Don’t forget about power and cooling. Green energy might not be a focus for Parler, but for organizations committed to renewables as part of corporate social responsibility programs, cloud is a meaningful option Paul Johnston, former AWS architect and tech environmental consultant, told us. “Cloud is brilliant at bringing the economies of scale for things like upgrading a grid to renewables. So the consolidation of the data center/cloud industry is a good thing in the sense that it gets the focus on greening our workloads.”

Cloud Changed the Game

“Every AWS region cost multiple billions of dollars and takes years,” Quinn pointed out. If you need even a fraction of cloud services, you can’t build the infrastructure or the stack overnight, especially when it’s uncertain how fast you will grow or even whether you will stay in business.

“The real power of the cloud is that instead of having to invest hundreds of thousands of dollars building out even a relatively small setup and spending months doing it, I punch a credit card into any of these cloud providers. I get access to the console immediately. I start clicking around or using APIs, I get empty server like things or higher-level managed service offerings, and I’m able to begin working with them immediately.”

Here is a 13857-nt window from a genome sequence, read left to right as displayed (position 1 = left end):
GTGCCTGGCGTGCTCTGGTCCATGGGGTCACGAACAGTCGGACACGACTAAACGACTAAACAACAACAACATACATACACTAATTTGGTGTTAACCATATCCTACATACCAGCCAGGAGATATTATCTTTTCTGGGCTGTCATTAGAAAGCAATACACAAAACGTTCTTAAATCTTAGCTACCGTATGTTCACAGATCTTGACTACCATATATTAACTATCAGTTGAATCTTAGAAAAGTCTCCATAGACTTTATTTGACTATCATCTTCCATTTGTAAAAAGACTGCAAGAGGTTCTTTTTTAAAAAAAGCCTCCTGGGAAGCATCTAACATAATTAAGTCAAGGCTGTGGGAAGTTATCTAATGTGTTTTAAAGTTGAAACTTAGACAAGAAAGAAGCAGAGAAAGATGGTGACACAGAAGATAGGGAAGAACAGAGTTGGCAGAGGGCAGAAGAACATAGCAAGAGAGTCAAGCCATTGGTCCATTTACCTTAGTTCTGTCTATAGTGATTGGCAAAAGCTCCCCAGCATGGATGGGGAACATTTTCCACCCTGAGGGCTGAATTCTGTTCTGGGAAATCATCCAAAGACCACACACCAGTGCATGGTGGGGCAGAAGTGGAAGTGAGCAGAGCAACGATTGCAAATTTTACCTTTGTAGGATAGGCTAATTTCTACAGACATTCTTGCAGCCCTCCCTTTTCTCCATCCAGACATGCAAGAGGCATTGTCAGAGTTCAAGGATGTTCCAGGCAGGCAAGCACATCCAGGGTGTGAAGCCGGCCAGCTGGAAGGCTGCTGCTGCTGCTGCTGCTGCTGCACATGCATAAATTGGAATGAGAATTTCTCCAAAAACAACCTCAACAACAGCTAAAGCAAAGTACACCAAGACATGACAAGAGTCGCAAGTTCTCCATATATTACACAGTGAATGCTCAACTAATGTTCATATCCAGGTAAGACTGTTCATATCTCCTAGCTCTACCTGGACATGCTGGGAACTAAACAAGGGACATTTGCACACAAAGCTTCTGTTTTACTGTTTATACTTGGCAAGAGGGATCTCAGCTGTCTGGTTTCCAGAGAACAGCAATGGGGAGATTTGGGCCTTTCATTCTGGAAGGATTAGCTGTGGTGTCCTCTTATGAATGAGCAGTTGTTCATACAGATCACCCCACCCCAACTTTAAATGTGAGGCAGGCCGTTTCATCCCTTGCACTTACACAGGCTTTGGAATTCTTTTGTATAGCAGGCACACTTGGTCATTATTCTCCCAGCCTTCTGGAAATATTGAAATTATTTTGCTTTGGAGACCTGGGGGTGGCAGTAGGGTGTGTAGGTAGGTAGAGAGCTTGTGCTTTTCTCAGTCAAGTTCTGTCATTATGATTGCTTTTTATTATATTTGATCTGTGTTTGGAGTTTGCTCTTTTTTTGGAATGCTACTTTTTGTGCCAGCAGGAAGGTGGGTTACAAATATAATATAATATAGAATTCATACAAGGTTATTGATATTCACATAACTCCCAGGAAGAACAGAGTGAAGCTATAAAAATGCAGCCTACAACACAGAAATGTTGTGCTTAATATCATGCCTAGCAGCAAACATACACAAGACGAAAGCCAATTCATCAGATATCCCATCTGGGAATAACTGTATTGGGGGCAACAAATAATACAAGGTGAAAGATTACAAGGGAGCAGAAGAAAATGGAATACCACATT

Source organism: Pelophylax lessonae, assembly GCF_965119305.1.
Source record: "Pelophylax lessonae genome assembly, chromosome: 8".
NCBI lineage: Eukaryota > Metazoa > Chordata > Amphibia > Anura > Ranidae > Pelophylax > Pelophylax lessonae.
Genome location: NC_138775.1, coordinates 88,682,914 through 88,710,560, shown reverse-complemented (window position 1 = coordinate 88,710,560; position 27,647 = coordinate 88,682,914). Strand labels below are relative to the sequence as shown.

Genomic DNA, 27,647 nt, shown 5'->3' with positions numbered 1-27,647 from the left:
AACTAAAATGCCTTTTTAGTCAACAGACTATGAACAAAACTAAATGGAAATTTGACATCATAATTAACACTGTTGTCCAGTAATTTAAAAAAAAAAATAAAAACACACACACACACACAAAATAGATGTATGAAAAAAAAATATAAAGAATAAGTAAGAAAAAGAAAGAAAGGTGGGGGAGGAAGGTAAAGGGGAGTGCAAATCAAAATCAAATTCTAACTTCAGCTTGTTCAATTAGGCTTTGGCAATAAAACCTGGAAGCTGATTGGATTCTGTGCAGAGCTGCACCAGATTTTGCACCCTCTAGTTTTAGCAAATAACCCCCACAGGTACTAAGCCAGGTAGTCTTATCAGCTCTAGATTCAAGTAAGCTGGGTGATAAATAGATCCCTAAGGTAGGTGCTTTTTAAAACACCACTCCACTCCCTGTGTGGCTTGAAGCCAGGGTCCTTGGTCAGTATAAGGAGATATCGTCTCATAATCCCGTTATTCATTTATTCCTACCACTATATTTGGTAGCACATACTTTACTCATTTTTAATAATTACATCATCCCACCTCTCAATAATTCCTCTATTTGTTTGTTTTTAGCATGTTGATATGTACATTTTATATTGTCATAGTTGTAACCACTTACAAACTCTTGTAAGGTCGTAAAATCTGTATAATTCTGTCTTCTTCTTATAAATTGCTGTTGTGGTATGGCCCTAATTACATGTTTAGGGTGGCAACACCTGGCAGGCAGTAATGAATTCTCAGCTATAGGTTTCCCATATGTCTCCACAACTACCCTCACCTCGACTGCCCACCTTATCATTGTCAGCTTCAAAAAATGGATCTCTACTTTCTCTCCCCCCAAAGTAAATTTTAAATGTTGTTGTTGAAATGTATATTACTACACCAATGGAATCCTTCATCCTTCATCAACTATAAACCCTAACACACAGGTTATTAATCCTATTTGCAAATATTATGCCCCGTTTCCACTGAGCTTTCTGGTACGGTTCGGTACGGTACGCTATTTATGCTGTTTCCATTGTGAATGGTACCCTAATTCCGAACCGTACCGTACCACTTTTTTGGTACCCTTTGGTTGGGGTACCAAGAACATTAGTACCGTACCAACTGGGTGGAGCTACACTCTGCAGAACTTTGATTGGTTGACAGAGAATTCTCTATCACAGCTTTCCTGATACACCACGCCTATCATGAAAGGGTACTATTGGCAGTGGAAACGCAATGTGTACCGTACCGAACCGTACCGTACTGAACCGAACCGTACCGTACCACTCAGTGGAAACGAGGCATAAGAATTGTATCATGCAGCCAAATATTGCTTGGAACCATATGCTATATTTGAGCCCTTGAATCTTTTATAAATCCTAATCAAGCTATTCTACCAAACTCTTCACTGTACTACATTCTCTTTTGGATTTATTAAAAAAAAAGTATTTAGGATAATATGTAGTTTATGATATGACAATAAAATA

Experimenting is cheap: and if the business is a success, you can grow on the same cloud provider to the scale of a major organization. Along the way, that cloud provider will be building new features and offering new instance types that are faster or cheaper, at a speed and scale that private data centers find it hard to match; it’s a virtuous cycle. “Effectively no one is starting with an idea today and trying to prove it out and no using a cloud provider — just because why would you?”

Even migrating to the cloud takes time and that’s with cloud providers and third-party services offering ready-built migration tools. There’s little help to go the other way.

“Maybe at some point in the far future, I decided to pull a Facebook, and realize for these workloads for the scale that we’re at, maybe it doesn’t make sense to have this live on the cloud. Dropbox tried that, it didn’t go well… At that point, I can very intentionally build out a data center or rent data center space and migrate those very specific workloads that can’t live in the cloud for whatever reason.” But that’s not what Parler would be trying to do, Quinn said.

“How would I move off AWS if using it becomes untenable for a variety of reasons is a very real, very valid concern that a lot of companies have, and there is absolutely nothing wrong with asking that question.” The solution to that could be cloud migration, multicloud, hybrid cloud or a private data center. But that’s a different issue from the one Parler faces. “What if my company becomes so radioactive that no respectable company will agree to do business with us?”

Most organizations don’t have to view cloud terms of service as an existential threat. If AWS won’t deal with you, you will have trouble becoming a customer of mainstream data hosting services, DDoS protection services and other vendors who have the capacity and connectivity to keep a service like Parler online even if they can build out their own technology stack.

Amazon Web Services is a sponsor of The New Stack.

Feature by Jasmin Schreiber on Unsplash.